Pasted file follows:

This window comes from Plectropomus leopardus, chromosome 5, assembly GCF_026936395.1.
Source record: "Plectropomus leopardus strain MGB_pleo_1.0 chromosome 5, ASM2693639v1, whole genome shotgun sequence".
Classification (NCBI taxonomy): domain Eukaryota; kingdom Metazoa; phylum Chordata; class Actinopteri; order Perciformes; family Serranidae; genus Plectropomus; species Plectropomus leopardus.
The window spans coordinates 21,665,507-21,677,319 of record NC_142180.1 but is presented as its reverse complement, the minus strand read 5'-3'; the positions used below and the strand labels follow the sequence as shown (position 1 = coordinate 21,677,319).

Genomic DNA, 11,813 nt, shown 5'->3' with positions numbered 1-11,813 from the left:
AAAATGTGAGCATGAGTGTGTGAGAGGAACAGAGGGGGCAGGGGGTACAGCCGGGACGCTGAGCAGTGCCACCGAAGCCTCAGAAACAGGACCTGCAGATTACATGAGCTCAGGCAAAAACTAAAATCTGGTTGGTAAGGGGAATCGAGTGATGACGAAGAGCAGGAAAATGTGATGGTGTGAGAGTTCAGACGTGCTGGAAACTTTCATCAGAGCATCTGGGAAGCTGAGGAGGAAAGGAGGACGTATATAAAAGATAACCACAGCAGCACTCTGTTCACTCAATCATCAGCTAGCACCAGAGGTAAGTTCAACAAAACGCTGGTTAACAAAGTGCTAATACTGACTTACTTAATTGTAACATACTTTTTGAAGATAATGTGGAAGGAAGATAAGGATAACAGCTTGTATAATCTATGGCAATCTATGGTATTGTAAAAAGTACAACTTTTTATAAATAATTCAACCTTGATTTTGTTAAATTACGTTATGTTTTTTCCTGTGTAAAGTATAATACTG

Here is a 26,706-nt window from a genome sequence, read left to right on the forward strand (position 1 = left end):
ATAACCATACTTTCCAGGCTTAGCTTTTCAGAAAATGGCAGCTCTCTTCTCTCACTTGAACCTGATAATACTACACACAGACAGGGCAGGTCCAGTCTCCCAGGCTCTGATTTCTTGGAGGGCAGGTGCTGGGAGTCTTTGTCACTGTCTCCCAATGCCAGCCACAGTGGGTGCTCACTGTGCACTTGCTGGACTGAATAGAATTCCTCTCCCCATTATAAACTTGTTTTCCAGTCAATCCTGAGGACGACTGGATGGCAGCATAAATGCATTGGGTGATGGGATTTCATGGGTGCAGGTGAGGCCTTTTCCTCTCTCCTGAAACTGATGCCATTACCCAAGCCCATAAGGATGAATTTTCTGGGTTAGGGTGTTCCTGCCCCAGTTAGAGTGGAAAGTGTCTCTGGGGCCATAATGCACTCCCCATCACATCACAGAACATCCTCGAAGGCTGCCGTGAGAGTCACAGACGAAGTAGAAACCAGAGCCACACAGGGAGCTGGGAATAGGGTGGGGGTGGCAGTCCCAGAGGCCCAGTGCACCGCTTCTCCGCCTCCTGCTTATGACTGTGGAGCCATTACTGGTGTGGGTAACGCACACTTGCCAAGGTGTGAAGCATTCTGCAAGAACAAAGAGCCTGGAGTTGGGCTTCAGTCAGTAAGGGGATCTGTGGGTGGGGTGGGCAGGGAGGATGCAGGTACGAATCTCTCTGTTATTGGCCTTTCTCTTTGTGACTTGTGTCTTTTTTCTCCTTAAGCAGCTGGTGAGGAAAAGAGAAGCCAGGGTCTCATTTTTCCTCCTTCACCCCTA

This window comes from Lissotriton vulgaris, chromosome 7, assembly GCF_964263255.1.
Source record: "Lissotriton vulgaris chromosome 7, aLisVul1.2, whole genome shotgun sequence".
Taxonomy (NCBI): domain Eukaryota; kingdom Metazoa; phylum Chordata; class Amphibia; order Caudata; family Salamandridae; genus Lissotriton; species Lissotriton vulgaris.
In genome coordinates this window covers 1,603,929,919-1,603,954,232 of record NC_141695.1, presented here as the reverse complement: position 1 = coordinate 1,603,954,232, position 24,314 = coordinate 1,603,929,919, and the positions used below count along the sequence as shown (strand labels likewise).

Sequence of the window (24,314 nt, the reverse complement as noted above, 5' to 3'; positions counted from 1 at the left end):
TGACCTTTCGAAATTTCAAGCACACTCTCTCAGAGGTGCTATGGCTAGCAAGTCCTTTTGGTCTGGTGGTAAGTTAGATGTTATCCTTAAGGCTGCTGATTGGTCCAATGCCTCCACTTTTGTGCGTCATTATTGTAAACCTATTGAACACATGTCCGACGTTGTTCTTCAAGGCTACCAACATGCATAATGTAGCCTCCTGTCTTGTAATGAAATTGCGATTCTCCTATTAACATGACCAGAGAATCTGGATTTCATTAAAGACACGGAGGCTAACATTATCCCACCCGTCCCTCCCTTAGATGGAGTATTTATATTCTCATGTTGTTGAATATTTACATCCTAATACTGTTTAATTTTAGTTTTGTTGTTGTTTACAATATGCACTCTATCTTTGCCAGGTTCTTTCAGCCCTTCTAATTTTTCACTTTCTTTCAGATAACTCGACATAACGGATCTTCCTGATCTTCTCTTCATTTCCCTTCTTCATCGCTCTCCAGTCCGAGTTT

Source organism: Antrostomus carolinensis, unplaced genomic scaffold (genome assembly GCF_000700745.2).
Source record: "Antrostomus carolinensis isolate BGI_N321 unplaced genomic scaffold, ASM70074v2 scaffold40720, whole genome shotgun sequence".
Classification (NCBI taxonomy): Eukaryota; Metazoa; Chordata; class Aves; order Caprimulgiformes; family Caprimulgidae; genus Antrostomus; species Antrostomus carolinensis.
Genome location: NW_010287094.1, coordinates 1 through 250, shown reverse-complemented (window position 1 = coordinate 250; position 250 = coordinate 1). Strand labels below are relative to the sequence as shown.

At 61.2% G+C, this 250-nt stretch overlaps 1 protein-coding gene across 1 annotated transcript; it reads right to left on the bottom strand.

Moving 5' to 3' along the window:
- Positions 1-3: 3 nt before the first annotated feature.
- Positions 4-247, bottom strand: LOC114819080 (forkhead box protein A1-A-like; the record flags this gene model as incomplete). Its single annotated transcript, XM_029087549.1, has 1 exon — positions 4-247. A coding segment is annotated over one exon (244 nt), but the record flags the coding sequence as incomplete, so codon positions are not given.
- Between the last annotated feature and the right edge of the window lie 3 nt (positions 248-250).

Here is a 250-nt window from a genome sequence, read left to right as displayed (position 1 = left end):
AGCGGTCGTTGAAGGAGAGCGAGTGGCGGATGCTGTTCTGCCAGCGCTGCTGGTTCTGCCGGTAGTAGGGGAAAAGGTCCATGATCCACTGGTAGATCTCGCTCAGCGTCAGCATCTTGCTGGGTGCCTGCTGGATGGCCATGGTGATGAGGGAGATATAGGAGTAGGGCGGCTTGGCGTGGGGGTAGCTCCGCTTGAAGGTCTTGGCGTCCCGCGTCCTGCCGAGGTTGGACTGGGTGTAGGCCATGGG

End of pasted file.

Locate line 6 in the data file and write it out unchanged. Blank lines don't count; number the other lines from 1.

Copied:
AAAATGTGAGCATGAGTGTGTGAGAGGAACAGAGGGGGCAGGGGGTACAGCCGGGACGCTGAGCAGTGCCACCGAAGCCTCAGAAACAGGACCTGCAGATTACATGAGCTCAGGCAAAAACTAAAATCTGGTTGGTAAGGGGAATCGAGTGATGACGAAGAGCAGGAAAATGTGATGGTGTGAGAGTTCAGACGTGCTGGAAACTTTCATCAGAGCATCTGGGAAGCTGAGGAGGAAAGGAGGACGTATATAAAAGATAACCACAGCAGCACTCTGTTCACTCAATCATCAGCTAGCACCAGAGGTAAGTTCAACAAAACGCTGGTTAACAAAGTGCTAATACTGACTTACTTAATTGTAACATACTTTTTGAAGATAATGTGGAAGGAAGATAAGGATAACAGCTTGTATAATCTATGGCAATCTATGGTATTGTAAAAAGTACAACTTTTTATAAATAATTCAACCTTGATTTTGTTAAATTACGTTATGTTTTTTCCTGTGTAAAGTATAATACTG